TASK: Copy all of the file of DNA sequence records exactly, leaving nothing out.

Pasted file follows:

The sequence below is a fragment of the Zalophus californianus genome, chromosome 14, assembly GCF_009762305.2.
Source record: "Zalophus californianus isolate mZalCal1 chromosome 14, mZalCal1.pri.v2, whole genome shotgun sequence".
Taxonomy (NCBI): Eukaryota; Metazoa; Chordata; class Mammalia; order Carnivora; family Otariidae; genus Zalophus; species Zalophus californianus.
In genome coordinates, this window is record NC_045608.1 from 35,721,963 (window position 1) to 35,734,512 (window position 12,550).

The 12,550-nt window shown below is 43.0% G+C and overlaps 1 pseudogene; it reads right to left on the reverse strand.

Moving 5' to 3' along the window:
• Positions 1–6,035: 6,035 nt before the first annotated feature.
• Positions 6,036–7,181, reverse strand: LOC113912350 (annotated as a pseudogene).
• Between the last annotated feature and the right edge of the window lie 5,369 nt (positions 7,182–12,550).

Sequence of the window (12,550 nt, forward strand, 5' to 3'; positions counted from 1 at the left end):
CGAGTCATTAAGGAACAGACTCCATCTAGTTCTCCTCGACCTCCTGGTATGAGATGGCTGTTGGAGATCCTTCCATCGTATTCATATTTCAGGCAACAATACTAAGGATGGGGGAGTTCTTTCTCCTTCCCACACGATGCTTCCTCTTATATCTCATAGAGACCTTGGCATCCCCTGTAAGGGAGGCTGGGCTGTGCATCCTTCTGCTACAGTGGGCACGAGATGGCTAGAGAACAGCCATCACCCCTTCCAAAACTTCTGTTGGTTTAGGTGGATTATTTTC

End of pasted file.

The sequence below is a fragment of the Zalophus californianus genome, chromosome 14, assembly GCF_009762305.2.
Source record: "Zalophus californianus isolate mZalCal1 chromosome 14, mZalCal1.pri.v2, whole genome shotgun sequence".
Taxonomy (NCBI): Eukaryota; Metazoa; Chordata; class Mammalia; order Carnivora; family Otariidae; genus Zalophus; species Zalophus californianus.
In genome coordinates, this window is record NC_045608.1 from 35,721,963 (window position 1) to 35,734,512 (window position 12,550).

The 12,550-nt window shown below is 43.0% G+C and overlaps 1 pseudogene; it reads right to left on the reverse strand.

Moving 5' to 3' along the window:
• Positions 1–6,035: 6,035 nt before the first annotated feature.
• Positions 6,036–7,181, reverse strand: LOC113912350 (annotated as a pseudogene).
• Between the last annotated feature and the right edge of the window lie 5,369 nt (positions 7,182–12,550).

Sequence of the window (12,550 nt, forward strand, 5' to 3'; positions counted from 1 at the left end):
CGAGTCATTAAGGAACAGACTCCATCTAGTTCTCCTCGACCTCCTGGTATGAGATGGCTGTTGGAGATCCTTCCATCGTATTCATATTTCAGGCAACAATACTAAGGATGGGGGAGTTCTTTCTCCTTCCCACACGATGCTTCCTCTTATATCTCATAGAGACCTTGGCATCCCCTGTAAGGGAGGCTGGGCTGTGCATCCTTCTGCTACAGTGGGCACGAGATGGCTAGAGAACAGCCATCACCCCTTCCAAAACTTCTGTTGGTTTAGGTGGATTATTTTC